Published: 2023-09-24
Authors: Violeta Gajić, Milena Dunčić, Ana Mladenović, Dejan Prelević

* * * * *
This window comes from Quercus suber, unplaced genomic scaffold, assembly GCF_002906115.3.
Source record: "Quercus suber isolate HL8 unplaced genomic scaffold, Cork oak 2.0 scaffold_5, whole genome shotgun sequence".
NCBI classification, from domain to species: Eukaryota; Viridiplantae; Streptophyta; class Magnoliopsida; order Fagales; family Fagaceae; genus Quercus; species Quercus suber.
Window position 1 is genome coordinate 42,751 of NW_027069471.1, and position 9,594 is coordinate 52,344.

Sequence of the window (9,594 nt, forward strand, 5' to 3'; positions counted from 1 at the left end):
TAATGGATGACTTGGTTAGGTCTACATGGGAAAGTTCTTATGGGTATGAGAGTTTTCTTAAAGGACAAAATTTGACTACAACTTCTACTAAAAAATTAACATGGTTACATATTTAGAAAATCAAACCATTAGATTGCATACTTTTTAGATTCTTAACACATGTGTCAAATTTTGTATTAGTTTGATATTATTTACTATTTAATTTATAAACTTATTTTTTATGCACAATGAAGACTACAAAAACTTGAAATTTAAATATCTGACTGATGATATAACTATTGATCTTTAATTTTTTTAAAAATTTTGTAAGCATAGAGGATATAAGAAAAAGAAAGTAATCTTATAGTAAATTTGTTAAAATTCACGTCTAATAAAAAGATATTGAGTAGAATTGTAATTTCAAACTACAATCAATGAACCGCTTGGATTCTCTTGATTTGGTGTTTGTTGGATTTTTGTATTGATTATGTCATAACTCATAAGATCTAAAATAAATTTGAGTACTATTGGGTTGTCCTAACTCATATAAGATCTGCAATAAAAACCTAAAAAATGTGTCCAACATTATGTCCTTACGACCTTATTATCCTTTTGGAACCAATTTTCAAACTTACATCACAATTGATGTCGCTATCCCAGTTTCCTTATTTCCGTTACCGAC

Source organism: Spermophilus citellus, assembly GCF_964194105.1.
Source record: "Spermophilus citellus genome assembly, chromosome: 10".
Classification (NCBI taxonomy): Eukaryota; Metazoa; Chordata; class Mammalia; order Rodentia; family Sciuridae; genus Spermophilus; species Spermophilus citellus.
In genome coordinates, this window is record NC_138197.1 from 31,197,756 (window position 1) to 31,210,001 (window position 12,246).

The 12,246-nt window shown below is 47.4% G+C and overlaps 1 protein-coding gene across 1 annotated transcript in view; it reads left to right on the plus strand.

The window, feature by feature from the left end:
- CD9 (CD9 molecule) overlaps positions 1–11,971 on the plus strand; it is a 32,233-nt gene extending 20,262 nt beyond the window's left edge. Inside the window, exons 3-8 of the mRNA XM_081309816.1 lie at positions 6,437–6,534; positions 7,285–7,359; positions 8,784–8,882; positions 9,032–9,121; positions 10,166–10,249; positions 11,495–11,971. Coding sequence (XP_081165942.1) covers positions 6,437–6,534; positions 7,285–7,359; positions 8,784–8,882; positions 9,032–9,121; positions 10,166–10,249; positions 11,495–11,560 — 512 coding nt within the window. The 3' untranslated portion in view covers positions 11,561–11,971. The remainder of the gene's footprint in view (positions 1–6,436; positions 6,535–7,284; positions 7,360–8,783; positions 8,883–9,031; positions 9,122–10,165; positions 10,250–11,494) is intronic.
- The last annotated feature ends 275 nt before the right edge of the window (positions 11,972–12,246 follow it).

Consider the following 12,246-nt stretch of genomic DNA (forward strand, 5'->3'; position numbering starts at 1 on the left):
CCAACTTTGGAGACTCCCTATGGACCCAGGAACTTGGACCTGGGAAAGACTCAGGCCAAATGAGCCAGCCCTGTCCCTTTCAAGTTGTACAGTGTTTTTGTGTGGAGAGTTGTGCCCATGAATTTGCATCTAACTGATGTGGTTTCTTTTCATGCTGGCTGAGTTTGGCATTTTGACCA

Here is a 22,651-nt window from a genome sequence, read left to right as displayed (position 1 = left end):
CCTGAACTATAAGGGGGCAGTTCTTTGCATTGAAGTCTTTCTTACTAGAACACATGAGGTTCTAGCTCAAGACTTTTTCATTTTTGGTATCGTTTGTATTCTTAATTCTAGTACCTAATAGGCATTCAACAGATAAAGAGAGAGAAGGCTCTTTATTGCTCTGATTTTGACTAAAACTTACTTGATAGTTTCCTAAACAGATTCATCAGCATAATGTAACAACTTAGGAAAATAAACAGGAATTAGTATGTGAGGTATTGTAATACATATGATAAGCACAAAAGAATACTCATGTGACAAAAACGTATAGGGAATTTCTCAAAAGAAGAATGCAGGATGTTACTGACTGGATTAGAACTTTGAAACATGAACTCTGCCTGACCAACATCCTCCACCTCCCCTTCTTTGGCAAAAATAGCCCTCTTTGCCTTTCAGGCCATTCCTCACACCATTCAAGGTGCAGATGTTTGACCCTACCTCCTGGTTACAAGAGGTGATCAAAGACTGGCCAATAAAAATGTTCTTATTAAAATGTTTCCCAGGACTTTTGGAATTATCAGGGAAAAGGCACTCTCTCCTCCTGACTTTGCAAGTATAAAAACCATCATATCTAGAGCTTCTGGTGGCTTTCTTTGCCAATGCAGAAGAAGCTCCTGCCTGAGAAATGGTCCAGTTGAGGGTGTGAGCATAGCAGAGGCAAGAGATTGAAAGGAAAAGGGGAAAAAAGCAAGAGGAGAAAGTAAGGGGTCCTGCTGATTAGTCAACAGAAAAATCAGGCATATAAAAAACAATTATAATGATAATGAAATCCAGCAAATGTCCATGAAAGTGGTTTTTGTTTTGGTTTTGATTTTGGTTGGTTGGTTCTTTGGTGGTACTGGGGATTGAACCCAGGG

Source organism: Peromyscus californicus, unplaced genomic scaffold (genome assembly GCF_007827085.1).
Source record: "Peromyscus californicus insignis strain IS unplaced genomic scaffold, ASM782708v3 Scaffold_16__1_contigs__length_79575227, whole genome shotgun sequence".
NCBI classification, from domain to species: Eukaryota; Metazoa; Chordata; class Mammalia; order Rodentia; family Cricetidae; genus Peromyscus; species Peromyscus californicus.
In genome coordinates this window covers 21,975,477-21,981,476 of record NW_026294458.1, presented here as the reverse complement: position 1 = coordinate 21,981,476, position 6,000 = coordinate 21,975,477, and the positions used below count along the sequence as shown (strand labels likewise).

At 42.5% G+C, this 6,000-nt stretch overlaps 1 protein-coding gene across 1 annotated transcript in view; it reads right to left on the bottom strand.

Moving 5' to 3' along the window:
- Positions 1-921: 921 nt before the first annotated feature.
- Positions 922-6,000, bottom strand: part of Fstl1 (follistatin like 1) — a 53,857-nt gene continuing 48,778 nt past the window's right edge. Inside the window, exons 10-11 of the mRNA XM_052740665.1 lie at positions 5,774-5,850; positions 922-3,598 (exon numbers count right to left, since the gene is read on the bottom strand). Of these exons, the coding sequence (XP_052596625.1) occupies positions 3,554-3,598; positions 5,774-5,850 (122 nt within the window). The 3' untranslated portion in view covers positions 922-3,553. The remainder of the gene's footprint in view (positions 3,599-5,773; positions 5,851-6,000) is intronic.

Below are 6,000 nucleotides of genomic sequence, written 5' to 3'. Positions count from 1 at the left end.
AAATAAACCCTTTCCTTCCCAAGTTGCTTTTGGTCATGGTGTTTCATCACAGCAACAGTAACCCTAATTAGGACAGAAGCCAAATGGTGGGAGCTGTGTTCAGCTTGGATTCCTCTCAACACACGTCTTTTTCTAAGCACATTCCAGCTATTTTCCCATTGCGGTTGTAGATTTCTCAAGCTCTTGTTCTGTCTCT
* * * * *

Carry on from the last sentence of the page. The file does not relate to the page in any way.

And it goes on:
In the central part of North Macedonia, in the area of the Klepa Mts., Upper Cretaceous sedimentary formations have been studied. Based on sedimentological, micropaleontological and biostratigraphical investigations of samples from both the east and west side of the Klepa Mts., sedimentary rocks of the Campanian-Maastrichtian age are determined. During the latest Cretaceous, this area was dominated by the sedimentation of dominantly carbonate rocks with variable amounts of clastic components. From the tectonic point of view, investigated area belongs to the contact zone between the Adriatic microplate (on the west) and the Eurasian margin (on the east). This contact zone is represented by a relatively wide area, that evolved in the form of tectonically active sedimentary basins due to a convergence between the aforementioned tectonic plates. However, the nature of this contact zone, also known as the Sava-Vardar zone, which extends along the central part of the Balkan Peninsula, is still a matter of debate. The traditional view explains the Sava – Vardar zone as the remnant of the Late Cretaceous oceanic domain, which subducted under the Eurasian plate and initiated the formation of the Banat-Timok-Srednjegornje volcanic arc. Nevertheless, based on the study of several Upper Cretaceous basaltic occurrences within the Sava-Vardar zone, it is concluded that they are of an intraplate origin. Following that, if we assume that this traditional point of view for the contact zone is true, these basalts should be interpreted as being formed in the forearc region. Alternatively, if these basaltic occurrences are of intracontinental origin, they can be interpreted as being formed in the area of a diffuse tectonic zone between the Adriatic microplate and the Eurasian plate, that was suitable for the formation of pull-apart basins. Investigated carbonate rocks are represented by reddish, locally pinkish, or grey micritic limestones and marly limestones. They can be found in the form of laminated platy layers, showing horizontal, tilted lamination or convolution. All lithotypes are characterized by abundant allochems of biogenic origin, so they can be defined as bioclastic carbonate rocks. The carbonate rocks are characterized by variable content of clastic material, originating from the shallower parts of the basin, and transported by turbiditic flows. Because of that, they can structurally be interpreted as calcarenites and calcilutites. In the investigated hemipelagic limestones of the Klepa Mts., a very rich association of microfossils is defined. Planktonic foraminifers dominate, but also calcified radiolarians, as well as microplankton in the form of calcisphere and different benthonic foraminifers are present. The association of planktonic foraminifers is dominantly presented by globotruncana, as typical representatives of a complex morphological group and intermediary morphological group related to the complex morphotype. This microfossil association of planktonic foraminifers indicate the late Campanian – early Maastrichtian age of the investigated limestones. A study of lithological and stratigraphical characteristics on the field, as well as the determination of a very rich association of the Upper Cretaceous fossils, indicate constant sedimentation from the late Campanian to early Maastrichtian time in the area of the Klepa Mts. Palaeoecological characteristics of the determined association of planktonic foraminifers indicate relatively deep sedimentation (~300 m) of the studied limestones, with periodical changes in bathymetry. Globotruncana species belonging to the bathypelagic areas are dominant. Small shapes represented by hedbergelama, heteroheliksima, globigerineloidesima or globotruncanelama, belong to epipelagic areas. Small benthic species belonging to groups of lagenida, gavelinelida or rotalida, represent species from the central or external part of the shelf up to bathyal areas.
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